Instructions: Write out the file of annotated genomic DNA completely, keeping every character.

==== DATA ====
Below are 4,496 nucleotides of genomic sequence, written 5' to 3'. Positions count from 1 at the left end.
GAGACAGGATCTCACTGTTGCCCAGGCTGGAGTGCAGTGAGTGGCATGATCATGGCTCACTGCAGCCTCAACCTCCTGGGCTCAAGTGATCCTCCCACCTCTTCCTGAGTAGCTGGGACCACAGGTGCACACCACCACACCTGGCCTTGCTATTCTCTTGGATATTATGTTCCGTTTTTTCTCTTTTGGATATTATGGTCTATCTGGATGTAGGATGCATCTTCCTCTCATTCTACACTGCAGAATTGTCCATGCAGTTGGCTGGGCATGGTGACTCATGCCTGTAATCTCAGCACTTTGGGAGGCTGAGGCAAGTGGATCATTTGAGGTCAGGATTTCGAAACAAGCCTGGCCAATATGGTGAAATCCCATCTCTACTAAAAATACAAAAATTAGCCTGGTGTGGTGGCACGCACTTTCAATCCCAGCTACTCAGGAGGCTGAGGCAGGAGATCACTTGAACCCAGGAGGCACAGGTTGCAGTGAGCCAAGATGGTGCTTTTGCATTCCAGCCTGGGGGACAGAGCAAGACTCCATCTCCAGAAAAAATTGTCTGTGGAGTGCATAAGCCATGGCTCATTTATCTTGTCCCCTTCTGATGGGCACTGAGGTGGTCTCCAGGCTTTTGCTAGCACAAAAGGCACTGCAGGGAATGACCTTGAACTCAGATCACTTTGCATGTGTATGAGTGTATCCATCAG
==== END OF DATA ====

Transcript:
Below are 4,496 nucleotides of genomic sequence, written 5' to 3'. Positions count from 1 at the left end.
GAGACAGGATCTCACTGTTGCCCAGGCTGGAGTGCAGTGAGTGGCATGATCATGGCTCACTGCAGCCTCAACCTCCTGGGCTCAAGTGATCCTCCCACCTCTTCCTGAGTAGCTGGGACCACAGGTGCACACCACCACACCTGGCCTTGCTATTCTCTTGGATATTATGTTCCGTTTTTTCTCTTTTGGATATTATGGTCTATCTGGATGTAGGATGCATCTTCCTCTCATTCTACACTGCAGAATTGTCCATGCAGTTGGCTGGGCATGGTGACTCATGCCTGTAATCTCAGCACTTTGGGAGGCTGAGGCAAGTGGATCATTTGAGGTCAGGATTTCGAAACAAGCCTGGCCAATATGGTGAAATCCCATCTCTACTAAAAATACAAAAATTAGCCTGGTGTGGTGGCACGCACTTTCAATCCCAGCTACTCAGGAGGCTGAGGCAGGAGATCACTTGAACCCAGGAGGCACAGGTTGCAGTGAGCCAAGATGGTGCTTTTGCATTCCAGCCTGGGGGACAGAGCAAGACTCCATCTCCAGAAAAAATTGTCTGTGGAGTGCATAAGCCATGGCTCATTTATCTTGTCCCCTTCTGATGGGCACTGAGGTGGTCTCCAGGCTTTTGCTAGCACAAAAGGCACTGCAGGGAATGACCTTGAACTCAGATCACTTTGCATGTGTATGAGTGTATCCATCAG